I think the most challenging thing is knowing what to prioritize! As an independent artist, you are in charge of your own marketing, music production, bookings, and so much more. It’s sometimes hard for me to figure out what I should give more of my time and energy during the ups and downs of this music journey. Do I focus on promoting music I already released or try to make something new? Sometimes it’s hard to navigate, but at least I never run out of things to do!
Can you talk about your experiences collaborating with other artists or musicians? How does it influence your creative process?
I love collaborating with other musicians! It teaches me so much about my own music style and challenges me to step outside of my comfort zone. I’m grateful to have had many opportunities to work with musicians, from producers who specialize in genres different from mine to talented instrumentalists that bring my tracks new life. On my most recent single, “Hot Mess,” I worked with many different producers and musicians. They each brought their talents and expertise to the track, expanding the sound to new heights and pushing my vocal ability to something I’ve always wanted to achieve. My music wouldn’t have evolved to what it is now without the opportunities to work with others.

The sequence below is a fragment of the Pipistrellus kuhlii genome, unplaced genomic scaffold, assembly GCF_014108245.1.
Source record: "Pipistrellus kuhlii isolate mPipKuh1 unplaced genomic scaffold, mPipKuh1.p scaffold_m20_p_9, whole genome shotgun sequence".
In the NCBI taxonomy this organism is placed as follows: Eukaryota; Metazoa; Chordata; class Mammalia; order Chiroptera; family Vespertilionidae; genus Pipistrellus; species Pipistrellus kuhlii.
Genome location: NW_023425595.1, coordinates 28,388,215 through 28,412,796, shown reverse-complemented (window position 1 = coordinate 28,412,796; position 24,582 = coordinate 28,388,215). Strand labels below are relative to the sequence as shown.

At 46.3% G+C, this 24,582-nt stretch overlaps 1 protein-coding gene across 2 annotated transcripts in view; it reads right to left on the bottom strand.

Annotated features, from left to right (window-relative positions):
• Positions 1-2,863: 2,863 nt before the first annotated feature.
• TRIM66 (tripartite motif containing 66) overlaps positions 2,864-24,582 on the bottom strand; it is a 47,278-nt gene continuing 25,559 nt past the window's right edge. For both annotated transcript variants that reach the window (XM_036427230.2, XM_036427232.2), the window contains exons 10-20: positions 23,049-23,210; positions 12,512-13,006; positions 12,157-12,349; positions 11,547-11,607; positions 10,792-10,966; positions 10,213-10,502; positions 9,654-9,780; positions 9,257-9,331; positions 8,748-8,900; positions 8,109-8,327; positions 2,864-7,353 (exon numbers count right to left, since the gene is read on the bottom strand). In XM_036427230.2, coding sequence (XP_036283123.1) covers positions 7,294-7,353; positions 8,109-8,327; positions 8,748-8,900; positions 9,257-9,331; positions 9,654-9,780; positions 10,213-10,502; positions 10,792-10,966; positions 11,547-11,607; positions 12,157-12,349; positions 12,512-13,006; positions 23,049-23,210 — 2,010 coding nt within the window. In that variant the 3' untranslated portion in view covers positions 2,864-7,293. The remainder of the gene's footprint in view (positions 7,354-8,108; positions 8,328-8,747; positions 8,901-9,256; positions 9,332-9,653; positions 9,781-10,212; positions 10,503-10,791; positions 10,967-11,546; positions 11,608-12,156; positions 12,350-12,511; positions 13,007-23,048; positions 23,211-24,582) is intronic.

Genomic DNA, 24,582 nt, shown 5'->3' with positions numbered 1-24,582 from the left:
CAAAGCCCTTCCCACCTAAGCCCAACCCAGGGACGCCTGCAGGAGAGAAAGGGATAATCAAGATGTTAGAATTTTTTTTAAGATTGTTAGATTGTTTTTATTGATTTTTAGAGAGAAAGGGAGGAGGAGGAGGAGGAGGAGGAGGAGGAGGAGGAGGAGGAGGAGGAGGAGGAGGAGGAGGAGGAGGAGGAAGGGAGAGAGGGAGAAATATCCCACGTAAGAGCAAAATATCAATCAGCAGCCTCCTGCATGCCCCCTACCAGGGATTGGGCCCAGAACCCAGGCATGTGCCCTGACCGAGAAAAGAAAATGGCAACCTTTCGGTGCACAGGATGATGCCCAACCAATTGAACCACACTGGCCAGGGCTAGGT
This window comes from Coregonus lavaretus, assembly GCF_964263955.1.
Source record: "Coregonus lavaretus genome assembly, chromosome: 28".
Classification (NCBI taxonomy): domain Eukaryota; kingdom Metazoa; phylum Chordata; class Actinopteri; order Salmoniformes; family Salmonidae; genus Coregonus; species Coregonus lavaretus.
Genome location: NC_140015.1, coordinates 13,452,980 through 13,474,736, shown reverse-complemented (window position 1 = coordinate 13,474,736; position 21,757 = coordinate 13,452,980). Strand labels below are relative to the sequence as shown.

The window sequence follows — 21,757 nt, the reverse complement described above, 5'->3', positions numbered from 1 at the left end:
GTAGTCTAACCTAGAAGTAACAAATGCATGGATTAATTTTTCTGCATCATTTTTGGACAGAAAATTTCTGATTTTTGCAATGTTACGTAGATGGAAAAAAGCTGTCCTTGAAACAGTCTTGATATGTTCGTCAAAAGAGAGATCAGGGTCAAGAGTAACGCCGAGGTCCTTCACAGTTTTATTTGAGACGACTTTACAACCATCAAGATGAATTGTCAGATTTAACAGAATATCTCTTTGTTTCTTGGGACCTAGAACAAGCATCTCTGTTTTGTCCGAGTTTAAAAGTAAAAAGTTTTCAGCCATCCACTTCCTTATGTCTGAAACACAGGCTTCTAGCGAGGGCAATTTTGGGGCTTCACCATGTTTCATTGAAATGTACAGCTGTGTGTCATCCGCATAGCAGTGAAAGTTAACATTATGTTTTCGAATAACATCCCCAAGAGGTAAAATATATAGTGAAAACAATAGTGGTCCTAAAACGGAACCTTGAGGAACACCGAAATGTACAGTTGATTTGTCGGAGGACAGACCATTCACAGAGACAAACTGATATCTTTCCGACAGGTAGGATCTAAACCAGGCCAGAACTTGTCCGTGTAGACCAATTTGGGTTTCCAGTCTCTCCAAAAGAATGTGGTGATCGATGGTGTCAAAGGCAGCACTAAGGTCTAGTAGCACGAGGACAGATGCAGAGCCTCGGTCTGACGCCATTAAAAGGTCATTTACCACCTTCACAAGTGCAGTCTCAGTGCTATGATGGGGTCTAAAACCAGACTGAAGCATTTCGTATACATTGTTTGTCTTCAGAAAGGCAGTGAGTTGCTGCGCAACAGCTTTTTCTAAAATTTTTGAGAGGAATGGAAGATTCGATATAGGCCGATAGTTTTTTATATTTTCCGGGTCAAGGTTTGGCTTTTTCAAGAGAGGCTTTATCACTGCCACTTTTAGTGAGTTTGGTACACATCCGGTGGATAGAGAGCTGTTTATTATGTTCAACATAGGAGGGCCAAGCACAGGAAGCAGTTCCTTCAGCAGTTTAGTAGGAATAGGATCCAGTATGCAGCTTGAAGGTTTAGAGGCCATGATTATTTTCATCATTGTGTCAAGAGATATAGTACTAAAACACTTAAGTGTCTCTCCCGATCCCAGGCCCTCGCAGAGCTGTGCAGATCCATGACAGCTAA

What role does technology and social media play in promoting your music and connecting with your audience?
I think the digital climate of the music industry has made it so much easier to connect with others! I met my producer through a virtual platform and would not have met him otherwise. Streaming services and social media has also allowed me to create frequent high-quality content and rapidly distribute it to my audience. I often meet people in public who comment on my songs from streaming platforms or instagram reels. I think the digital age has made it possible to reach more people and inspire them with my art.
Are there any particular artists or genres that have had a significant impact on your musical style?